How to eradicate poverty from the world?

Nothing is more dreadfully painful than poverty, and gripping poverty robs a man of the lofty nobility of his descent”- Thiruvallur

On July 10th, 2020, a six-year-old girl fell into a stormwater drain in the Marathahalli area while playing with her friends. She is the daughter of Nityananda and Boni Koli. They are migrants from Assam, living in the nearby slum area. Her father works as a security guard and mother as a domestic worker. There has been no update on this incident as of now. Who is responsible for this tragic incident? This incident shows the ‘hazards of being poor’ as also mentioned in the book. The poor people’s lives inextricably linked to huge amounts of risks not only related to income/food but also related to health, political violence, crime, and different kinds of shocks like the recently declared lock down amid the covid-19 pandemic.

This book has always been part of my reading list but when both the authors of this book won the Nobel prize last year, I decided that I have to finish this book soon. The curiosity and the zeal to find solutions how to eradicate poverty and why they do whatever they do in their lives and why policies world over fail to bring about a substantial difference in their lives, has always intrigued me.

“Poverty leads to an intolerable waste of talent. Poverty is not just a lack of money; it is not having the capability to realize one’s full potential as a human being.”

Amartya Sen

I have always been moved by people’s lives. If I see people living in difficult circumstances, I always ask myself why life is so unfair for a few people and a bed of roses for some. And many times I felt like crying inside because I am helpless as if I can’t do anything about it. Why someone has to lose its dignity because of a lack of resources. This is inhuman. Poverty is itself so inhuman. It makes you miserable from inside and you don’t have the strength to face the world.

These are some of the pertinent questions asked by the authors in this book. Why is there still poverty in the world or India? Why well thought out policies of the government of India have been failing to eradicate poverty for a long time? Why does no one ask the poor about their choices, their priorities, and why they are making the choices what are they making? It is absolutely necessary to understand the reasons behind their choices/decisions in life to frame better policies for eradicating poverty?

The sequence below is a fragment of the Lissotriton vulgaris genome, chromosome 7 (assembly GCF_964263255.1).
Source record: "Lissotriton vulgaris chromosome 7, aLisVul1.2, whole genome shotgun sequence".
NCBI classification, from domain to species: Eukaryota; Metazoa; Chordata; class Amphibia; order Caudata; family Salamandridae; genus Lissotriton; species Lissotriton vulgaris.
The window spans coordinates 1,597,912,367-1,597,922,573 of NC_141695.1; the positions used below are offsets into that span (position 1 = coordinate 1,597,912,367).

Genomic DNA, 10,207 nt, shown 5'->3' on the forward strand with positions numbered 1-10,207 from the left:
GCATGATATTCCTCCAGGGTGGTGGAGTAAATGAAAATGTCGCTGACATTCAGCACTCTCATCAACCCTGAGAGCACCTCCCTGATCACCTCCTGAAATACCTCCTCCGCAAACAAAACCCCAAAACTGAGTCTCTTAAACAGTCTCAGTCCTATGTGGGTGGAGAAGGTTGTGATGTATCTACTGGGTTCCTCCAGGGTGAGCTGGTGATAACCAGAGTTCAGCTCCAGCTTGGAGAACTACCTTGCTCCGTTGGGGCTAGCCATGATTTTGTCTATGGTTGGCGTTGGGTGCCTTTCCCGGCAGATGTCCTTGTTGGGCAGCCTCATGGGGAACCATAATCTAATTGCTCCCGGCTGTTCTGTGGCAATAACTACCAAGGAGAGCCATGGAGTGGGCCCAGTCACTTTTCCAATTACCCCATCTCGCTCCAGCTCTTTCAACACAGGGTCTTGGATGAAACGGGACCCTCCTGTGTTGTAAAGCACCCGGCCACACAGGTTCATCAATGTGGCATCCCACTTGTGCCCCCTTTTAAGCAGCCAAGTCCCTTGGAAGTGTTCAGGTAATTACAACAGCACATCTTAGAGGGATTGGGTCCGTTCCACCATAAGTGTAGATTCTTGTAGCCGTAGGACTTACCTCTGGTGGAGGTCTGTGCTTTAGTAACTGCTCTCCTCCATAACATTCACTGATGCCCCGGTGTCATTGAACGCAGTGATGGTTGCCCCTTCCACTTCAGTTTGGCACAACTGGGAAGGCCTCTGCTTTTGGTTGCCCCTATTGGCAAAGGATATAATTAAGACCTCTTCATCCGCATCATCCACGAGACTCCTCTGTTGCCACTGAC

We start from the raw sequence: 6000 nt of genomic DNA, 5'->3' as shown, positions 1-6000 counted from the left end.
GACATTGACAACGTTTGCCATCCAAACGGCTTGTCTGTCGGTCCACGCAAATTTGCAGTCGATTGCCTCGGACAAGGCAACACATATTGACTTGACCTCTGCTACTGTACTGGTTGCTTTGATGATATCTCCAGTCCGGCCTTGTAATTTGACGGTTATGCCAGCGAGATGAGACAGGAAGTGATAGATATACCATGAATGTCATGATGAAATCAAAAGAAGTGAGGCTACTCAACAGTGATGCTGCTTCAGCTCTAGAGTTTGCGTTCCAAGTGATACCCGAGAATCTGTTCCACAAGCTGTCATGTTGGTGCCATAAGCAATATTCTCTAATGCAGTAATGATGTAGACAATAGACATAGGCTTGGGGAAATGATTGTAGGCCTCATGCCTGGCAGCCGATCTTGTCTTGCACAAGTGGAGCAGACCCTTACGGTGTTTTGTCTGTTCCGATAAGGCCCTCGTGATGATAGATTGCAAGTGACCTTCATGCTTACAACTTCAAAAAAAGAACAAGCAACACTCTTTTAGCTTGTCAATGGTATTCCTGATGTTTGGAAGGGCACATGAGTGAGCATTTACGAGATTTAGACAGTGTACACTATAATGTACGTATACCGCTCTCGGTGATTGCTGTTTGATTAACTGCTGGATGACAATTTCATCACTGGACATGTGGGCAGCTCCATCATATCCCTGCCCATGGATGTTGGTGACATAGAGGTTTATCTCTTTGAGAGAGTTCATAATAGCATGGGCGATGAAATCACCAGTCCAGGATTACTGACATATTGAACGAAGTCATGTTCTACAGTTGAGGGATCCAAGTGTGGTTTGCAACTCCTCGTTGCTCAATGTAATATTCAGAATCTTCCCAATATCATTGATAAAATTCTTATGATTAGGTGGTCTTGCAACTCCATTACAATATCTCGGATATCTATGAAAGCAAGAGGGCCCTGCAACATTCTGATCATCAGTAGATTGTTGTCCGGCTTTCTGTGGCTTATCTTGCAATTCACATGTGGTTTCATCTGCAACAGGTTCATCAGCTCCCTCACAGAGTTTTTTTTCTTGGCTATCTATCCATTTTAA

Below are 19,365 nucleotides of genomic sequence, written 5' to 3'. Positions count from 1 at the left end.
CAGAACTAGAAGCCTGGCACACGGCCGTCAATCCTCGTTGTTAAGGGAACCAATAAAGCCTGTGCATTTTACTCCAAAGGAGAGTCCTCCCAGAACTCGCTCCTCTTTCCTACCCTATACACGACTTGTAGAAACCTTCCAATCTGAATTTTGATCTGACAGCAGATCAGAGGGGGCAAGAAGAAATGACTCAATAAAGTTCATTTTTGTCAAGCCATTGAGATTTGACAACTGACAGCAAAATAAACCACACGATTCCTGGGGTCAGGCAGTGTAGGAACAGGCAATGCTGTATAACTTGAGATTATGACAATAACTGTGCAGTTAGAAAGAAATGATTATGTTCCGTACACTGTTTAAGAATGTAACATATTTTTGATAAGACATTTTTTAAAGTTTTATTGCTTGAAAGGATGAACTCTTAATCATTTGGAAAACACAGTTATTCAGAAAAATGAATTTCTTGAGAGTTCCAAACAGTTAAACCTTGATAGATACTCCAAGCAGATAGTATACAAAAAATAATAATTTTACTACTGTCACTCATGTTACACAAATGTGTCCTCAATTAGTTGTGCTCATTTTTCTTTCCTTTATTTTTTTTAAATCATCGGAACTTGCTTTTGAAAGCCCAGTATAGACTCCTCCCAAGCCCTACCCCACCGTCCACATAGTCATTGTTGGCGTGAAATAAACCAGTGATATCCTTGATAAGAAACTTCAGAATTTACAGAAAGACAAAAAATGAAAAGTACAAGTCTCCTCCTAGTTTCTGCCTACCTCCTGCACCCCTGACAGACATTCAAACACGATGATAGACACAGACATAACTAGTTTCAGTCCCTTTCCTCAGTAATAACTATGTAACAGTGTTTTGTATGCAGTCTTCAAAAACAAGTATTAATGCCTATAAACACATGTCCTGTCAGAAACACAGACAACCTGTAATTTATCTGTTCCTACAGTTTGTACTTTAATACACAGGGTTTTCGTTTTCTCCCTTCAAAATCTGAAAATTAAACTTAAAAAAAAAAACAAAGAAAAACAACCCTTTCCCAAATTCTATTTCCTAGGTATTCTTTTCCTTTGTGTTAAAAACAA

It’s not that the world has not tried to eradicate poverty. However, there are different ideologies/views present in the world to solve the problem of poverty. Jeffrey Sachs in his book, “The End of Poverty” says that ‘foreign aid’ is the key. Even aid establishment institutions like the United Nations and the World Health Organization believe in spending money on aid. William Easterly, Dambisa Moyo & others are not in favor of providing aid as they both argue that aid does more harm than good. They believe that we should respect people’s freedom if they don’t want anything, there is no point in forcing it upon them. Darren Acemoglu & James A Robinson’s theory of institutions given in his famous book-“Why Nations Fail”, believes in a fundamental change of the institutions to bring about any positive change in the country. However, there is hardly any focus on understanding the choices of the people and why they do what they do.

Mostly we judge poor people about the choices they make in their lives. Why don’t they save enough for them for the difficult period? Why do they produce many kids if they can’t afford a better life for them? Why don’t they take benefits of the government schemes? Why poor people don’t want health insurance? Do the poor really have a choice to control their fertility decisions? Why children of the poor don’t learn anything despite going to schools? Why don’t they get enough nutrients?